Does it matter? What if Switzerland just distributed to its own scientists the money earmarked to “buy” us into the new Horizon Europe program? Wouldn’t that be better?

Not at all – we would be like a wealthy small town football team that pays its players well, but which cannot attract the best coaches and never gets to play in the big league. How is their football? Definitely not good. Competition itself, even the effort required to apply for one of the ERC grants, raises the quality of Swiss science, and attracts the best of young upcoming scientists to Switzerland. This reflects human nature: the ability to compete among a pool from 450 mio rather than 8 mio people, immediately raises the stakes, one aims higher and reaches new heights. This is the “mountain top” aspect of Switzerland: we want to see further, aim higher, climb faster, and we should if we can. But only by participating in Europe-wide competition can we hope to reach that level in science. The review process is tougher, the demands are higher and one must try harder. In return, by participating in the review boards, Swiss scientists are better recognized, more highly appreciated and better networked with their peers. Without European science, Swiss science would be a mere shadow of what it aspires to be.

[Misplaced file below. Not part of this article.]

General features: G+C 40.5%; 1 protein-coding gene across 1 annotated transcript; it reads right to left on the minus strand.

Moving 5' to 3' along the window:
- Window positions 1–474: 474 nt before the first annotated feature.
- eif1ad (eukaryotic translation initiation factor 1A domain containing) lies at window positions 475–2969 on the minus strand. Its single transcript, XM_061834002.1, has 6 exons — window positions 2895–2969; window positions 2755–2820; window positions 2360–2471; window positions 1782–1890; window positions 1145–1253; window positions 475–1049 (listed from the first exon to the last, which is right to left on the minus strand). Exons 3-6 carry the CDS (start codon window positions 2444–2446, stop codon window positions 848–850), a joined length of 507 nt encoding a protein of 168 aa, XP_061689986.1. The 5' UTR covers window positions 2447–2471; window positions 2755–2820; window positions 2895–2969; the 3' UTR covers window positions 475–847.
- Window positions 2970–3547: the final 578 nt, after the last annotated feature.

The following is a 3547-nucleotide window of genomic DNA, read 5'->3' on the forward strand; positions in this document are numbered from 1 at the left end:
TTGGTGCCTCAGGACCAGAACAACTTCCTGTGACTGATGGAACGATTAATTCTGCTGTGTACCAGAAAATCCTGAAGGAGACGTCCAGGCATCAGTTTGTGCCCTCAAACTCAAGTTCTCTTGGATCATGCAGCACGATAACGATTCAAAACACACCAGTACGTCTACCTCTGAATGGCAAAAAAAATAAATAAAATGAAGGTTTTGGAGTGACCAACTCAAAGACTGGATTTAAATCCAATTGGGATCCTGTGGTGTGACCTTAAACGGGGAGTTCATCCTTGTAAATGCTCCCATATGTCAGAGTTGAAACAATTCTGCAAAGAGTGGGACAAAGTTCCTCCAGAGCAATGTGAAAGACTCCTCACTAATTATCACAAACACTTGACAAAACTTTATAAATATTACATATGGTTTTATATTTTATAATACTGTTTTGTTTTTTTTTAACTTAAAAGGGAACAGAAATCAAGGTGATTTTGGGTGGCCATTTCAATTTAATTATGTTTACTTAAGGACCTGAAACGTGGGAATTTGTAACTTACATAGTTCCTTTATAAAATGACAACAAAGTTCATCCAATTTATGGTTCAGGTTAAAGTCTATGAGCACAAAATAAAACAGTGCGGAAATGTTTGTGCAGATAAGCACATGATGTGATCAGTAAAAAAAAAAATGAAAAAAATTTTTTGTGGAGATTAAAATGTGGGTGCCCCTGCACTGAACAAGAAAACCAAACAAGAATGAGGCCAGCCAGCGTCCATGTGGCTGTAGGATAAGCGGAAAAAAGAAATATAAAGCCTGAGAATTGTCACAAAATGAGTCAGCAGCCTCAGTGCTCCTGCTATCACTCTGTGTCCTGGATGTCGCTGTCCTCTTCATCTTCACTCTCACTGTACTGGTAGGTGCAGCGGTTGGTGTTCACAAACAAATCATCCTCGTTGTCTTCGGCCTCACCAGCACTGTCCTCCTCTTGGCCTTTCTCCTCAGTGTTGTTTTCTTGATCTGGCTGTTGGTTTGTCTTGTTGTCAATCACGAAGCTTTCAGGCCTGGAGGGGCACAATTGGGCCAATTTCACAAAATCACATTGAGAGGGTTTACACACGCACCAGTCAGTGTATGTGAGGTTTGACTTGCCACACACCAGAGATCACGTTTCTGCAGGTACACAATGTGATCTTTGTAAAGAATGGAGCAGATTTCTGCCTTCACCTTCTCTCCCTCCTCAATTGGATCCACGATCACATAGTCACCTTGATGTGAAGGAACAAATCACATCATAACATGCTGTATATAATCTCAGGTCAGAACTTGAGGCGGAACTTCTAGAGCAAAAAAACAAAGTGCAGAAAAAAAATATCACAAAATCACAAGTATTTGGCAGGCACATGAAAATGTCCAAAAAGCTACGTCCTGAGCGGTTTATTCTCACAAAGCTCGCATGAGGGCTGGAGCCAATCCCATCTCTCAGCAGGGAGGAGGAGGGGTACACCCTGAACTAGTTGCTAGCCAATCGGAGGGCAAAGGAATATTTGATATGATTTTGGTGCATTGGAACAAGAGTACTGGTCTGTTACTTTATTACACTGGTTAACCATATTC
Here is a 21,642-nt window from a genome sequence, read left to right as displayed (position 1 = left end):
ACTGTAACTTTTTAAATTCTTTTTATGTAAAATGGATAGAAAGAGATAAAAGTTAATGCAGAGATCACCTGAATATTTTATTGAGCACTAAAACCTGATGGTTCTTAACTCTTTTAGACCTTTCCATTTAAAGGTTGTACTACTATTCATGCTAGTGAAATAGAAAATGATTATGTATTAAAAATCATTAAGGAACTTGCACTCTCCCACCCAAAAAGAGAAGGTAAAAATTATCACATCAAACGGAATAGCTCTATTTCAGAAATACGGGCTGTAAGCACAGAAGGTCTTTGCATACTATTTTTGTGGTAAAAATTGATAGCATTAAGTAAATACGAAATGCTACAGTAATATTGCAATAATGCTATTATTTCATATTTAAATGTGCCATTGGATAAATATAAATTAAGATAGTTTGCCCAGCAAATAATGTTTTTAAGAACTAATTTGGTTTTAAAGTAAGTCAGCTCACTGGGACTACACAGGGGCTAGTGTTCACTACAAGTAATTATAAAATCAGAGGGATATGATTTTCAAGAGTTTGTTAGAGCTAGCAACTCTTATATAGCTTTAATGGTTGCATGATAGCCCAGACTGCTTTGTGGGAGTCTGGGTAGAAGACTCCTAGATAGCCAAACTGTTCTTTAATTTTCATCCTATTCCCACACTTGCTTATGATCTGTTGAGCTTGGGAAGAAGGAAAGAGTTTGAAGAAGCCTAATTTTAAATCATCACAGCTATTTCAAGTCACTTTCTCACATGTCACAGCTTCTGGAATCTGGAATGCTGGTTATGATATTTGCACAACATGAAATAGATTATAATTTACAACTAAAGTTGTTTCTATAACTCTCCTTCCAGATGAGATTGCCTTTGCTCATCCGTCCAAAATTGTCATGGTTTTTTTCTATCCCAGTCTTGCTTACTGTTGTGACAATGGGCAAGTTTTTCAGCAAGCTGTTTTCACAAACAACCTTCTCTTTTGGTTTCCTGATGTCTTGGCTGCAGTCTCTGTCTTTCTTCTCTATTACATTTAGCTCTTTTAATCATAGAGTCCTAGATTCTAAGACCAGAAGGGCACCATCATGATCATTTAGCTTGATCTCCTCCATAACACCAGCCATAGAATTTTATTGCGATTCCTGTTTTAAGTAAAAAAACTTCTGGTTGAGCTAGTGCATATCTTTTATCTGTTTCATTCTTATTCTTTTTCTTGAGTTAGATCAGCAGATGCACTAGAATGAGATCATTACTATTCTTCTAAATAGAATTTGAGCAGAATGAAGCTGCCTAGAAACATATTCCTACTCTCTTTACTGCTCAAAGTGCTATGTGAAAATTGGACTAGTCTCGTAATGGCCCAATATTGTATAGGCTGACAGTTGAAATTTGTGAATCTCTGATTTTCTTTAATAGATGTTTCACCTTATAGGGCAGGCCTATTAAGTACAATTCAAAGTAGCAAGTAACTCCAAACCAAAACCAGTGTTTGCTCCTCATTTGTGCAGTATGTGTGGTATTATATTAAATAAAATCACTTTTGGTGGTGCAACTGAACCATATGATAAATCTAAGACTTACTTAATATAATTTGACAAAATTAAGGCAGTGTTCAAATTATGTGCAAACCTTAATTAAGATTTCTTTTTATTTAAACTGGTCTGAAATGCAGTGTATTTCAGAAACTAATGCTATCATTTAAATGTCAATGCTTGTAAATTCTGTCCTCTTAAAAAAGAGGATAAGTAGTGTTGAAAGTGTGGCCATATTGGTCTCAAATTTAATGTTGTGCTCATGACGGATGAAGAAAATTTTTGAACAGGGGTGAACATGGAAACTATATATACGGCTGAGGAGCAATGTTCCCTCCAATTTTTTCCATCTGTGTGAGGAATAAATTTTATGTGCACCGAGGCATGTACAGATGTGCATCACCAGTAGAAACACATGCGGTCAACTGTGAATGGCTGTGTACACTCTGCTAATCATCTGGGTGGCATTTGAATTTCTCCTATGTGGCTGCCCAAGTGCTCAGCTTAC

So, the question of whether Switzerland will be able to negotiate full association for the Horizon Europe program hangs in the air as the Swiss go to the urns again in September to vote on “une immigration moderée”. What does that mean? To “moderate immigration” means to go beyond what is considered acceptable by our European neighbors. I appreciate the desire of the Swiss to decide for themselves, but the loss of international connectedness, the compromising of our current leadership in science and technology, and the isolationism that will ensue, are far too high a price to pay.